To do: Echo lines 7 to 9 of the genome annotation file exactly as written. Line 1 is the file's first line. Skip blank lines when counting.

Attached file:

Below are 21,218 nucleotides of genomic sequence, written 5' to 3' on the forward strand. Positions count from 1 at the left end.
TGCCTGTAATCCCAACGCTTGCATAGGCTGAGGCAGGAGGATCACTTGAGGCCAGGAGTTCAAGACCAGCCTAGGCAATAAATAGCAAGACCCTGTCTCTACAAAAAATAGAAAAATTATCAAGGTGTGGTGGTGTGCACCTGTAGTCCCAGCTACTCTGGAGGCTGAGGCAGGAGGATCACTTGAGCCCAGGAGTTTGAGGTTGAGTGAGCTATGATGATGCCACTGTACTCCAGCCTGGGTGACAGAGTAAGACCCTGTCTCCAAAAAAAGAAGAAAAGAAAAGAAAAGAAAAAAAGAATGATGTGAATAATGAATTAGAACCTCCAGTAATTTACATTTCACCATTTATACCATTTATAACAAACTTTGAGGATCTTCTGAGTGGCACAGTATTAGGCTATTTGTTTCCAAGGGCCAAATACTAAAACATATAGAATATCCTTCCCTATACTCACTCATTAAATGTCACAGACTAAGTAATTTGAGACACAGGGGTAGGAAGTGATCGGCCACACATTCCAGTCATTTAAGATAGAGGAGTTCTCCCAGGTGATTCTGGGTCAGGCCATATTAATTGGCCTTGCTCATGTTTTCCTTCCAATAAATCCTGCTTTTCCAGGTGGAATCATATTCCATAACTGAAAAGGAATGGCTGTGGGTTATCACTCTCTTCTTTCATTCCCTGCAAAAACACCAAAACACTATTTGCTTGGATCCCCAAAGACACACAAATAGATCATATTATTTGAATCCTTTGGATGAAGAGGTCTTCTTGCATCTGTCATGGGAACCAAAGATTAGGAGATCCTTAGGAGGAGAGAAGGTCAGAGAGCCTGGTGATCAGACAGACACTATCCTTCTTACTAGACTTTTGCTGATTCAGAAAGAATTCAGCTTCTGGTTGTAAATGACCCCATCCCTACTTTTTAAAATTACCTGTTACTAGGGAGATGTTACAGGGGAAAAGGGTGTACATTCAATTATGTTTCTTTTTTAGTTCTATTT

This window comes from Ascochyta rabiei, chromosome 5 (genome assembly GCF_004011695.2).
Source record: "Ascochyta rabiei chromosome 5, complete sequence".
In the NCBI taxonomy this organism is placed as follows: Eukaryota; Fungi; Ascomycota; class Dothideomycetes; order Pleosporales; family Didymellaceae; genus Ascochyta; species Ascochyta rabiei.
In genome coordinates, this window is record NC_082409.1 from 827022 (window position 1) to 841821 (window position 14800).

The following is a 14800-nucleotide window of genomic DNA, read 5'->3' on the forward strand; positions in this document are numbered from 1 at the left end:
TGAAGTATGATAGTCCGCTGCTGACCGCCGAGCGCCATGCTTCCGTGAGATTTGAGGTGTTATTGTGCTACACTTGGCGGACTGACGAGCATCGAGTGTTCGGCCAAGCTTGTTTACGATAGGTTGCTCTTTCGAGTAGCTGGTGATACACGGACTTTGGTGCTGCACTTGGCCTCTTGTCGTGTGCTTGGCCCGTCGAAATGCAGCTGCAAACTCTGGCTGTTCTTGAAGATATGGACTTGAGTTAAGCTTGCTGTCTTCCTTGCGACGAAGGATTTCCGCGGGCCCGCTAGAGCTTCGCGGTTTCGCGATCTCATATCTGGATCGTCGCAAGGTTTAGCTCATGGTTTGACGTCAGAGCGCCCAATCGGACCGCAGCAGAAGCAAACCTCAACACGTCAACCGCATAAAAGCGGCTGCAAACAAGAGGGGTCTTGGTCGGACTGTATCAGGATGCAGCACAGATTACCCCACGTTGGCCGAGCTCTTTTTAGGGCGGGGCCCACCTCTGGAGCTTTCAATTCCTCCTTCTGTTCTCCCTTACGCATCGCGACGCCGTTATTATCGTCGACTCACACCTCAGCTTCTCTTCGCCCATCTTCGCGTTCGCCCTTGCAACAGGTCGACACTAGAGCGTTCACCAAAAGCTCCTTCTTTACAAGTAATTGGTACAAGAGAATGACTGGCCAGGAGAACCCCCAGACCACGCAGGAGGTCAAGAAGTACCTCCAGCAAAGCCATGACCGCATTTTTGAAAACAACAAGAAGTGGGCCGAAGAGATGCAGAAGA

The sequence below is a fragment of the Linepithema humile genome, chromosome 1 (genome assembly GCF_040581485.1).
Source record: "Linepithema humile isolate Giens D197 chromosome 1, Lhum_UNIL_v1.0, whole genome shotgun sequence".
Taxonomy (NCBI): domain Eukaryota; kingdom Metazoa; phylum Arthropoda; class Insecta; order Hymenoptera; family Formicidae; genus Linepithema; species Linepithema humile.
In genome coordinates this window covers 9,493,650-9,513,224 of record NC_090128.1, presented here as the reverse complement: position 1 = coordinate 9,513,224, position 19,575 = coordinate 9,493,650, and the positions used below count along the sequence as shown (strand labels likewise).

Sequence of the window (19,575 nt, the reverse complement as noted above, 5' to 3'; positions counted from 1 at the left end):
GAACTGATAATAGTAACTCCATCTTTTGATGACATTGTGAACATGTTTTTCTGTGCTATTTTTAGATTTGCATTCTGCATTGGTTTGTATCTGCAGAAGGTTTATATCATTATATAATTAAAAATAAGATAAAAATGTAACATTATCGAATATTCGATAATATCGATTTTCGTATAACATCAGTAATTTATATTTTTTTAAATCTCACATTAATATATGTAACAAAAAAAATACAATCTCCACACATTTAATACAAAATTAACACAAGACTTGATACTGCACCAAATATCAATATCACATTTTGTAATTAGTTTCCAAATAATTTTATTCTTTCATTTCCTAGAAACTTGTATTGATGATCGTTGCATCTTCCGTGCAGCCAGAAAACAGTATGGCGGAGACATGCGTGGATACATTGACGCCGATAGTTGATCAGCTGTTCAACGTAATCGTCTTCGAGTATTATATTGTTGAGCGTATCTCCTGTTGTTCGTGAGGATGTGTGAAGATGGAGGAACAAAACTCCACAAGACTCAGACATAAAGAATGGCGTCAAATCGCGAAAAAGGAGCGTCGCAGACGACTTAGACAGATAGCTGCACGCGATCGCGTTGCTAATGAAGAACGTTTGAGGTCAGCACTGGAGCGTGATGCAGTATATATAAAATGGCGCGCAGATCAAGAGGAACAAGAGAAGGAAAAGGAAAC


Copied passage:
The following is a 14800-nucleotide window of genomic DNA, read 5'->3' on the forward strand; positions in this document are numbered from 1 at the left end:
TGAAGTATGATAGTCCGCTGCTGACCGCCGAGCGCCATGCTTCCGTGAGATTTGAGGTGTTATTGTGCTACACTTGGCGGACTGACGAGCATCGAGTGTTCGGCCAAGCTTGTTTACGATAGGTTGCTCTTTCGAGTAGCTGGTGATACACGGACTTTGGTGCTGCACTTGGCCTCTTGTCGTGTGCTTGGCCCGTCGAAATGCAGCTGCAAACTCTGGCTGTTCTTGAAGATATGGACTTGAGTTAAGCTTGCTGTCTTCCTTGCGACGAAGGATTTCCGCGGGCCCGCTAGAGCTTCGCGGTTTCGCGATCTCATATCTGGATCGTCGCAAGGTTTAGCTCATGGTTTGACGTCAGAGCGCCCAATCGGACCGCAGCAGAAGCAAACCTCAACACGTCAACCGCATAAAAGCGGCTGCAAACAAGAGGGGTCTTGGTCGGACTGTATCAGGATGCAGCACAGATTACCCCACGTTGGCCGAGCTCTTTTTAGGGCGGGGCCCACCTCTGGAGCTTTCAATTCCTCCTTCTGTTCTCCCTTACGCATCGCGACGCCGTTATTATCGTCGACTCACACCTCAGCTTCTCTTCGCCCATCTTCGCGTTCGCCCTTGCAACAGGTCGACACTAGAGCGTTCACCAAAAGCTCCTTCTTTACAAGTAATTGGTACAAGAGAATGACTGGCCAGGAGAACCCCCAGACCACGCAGGAGGTCAAGAAGTACCTCCAGCAAAGCCATGACCGCATTTTTGAAAACAACAAGAAGTGGGCCGAAGAGATGCAGAAGA

The sequence below is a fragment of the Linepithema humile genome, chromosome 1 (genome assembly GCF_040581485.1).